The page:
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I do sometimes hike alone, but it does make me nervous. 

No swimming or kayaking or canoeing alone in the wilderness for me - unless there are many other people and preferably a lifeguard nearby. First rule of water safety, never swim alone. 

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It is drilled into me to always have a buddy. 12 years of Girl Scouts and 14+ years of traditional schooling. Plus firefighters and EMTs in the house who live/work by the principle of 2s.

When my kids were real little, I had a lot of anxiety around Dh traveling for work, worried about something happening to me without another capable person around.

I’ve honestly never even considered going out in nature alone.  Which isn’t to say no one should ever do it, just that it hasn’t ever been on my radar. Unless you count sitting in my backyard, lol.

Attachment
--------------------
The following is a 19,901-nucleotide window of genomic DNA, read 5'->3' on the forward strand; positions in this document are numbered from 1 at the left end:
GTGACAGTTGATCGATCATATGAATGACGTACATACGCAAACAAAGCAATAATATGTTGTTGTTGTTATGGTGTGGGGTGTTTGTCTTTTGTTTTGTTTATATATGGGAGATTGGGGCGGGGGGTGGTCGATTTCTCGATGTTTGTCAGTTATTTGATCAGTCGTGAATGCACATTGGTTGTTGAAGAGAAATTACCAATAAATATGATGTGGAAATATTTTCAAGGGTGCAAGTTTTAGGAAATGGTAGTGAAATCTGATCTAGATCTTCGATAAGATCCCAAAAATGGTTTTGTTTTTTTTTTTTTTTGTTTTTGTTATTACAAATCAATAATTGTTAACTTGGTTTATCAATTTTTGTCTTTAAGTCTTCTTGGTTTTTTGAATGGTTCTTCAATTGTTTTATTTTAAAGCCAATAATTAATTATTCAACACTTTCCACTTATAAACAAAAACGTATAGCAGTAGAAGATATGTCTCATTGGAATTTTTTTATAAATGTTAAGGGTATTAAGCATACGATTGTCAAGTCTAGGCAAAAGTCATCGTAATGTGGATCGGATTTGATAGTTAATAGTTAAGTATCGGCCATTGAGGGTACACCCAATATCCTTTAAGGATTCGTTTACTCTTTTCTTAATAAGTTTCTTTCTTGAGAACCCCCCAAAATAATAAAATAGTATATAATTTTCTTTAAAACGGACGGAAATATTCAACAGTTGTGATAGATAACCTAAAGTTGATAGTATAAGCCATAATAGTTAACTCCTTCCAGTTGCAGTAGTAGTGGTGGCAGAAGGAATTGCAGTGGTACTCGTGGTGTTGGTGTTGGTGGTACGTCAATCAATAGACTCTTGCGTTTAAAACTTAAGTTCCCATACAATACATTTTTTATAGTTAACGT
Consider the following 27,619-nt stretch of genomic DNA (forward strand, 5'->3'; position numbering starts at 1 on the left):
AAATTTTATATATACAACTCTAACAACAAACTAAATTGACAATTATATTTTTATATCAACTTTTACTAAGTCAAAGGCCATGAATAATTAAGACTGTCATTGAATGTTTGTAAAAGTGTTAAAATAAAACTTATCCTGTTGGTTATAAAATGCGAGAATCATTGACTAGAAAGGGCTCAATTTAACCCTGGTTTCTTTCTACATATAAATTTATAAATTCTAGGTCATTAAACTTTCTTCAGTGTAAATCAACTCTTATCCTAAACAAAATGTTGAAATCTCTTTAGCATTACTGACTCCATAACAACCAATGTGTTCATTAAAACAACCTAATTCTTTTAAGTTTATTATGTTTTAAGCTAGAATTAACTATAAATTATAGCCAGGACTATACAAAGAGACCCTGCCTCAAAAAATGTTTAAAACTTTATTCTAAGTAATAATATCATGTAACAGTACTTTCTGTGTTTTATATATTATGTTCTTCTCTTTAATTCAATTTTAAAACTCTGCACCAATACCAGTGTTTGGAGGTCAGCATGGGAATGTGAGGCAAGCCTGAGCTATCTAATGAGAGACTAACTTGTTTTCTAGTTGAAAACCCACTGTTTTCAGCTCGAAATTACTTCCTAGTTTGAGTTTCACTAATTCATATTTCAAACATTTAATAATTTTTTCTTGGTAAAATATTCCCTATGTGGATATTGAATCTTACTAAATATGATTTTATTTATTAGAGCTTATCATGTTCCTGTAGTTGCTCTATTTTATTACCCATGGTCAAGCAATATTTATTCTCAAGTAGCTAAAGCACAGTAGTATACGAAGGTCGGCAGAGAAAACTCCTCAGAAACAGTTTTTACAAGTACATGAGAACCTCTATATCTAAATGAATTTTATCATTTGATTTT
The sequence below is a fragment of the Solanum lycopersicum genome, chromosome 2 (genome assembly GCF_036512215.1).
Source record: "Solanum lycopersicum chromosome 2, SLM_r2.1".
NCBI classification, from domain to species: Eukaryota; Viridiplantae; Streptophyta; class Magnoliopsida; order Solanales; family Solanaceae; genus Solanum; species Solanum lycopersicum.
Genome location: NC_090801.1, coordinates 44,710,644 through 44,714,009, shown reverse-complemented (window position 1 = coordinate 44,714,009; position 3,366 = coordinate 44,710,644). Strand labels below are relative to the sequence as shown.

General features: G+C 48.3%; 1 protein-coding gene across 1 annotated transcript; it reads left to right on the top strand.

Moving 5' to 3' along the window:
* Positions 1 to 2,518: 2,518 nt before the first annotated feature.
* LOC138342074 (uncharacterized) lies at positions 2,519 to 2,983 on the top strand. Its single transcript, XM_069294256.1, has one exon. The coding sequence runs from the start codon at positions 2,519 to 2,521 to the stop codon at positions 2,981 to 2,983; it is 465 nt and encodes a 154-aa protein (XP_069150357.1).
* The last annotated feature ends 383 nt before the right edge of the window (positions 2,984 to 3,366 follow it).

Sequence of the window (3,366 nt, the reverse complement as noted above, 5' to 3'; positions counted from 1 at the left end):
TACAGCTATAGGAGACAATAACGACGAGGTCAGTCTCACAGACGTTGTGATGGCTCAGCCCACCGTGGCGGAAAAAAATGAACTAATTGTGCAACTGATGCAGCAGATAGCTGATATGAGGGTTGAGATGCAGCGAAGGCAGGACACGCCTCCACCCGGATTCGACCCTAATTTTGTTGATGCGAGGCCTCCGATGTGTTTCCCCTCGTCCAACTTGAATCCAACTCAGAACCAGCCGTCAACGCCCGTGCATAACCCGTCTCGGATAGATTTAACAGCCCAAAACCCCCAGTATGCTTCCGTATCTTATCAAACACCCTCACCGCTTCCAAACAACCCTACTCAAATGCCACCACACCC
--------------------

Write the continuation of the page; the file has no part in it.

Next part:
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Not in very remote areas. But green ways and park trails, even if there's only a very small number of people around -- yes. But I always have a dog with me. Mine are small and so almost no protection (not something I generally worry about anyway), but they're fabulous company! I love walking my dogs.

I wouldn't do anything water related alone.

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I often walk and hike by myself. I shouldn't, being a Scout, but there isn't always someone to go with me. When the bears are hanging out, or when the lion has been spotted down from Fossil Ridge, I don't go up the canyon. 

I've done a lot of solo camping, but I no longer backpack at all. 0

Edited by Margaret in CO
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I like to walk alone but I really wish I still had a dog for this. I love to kayak alone, though I don’t do it often; I can do it when we’re at the beach house. 

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Several issues have been brought up.

First....fear of getting hurt.  I am plus sized, almost 50 and have never been graceful or coordinated....so that is a risk.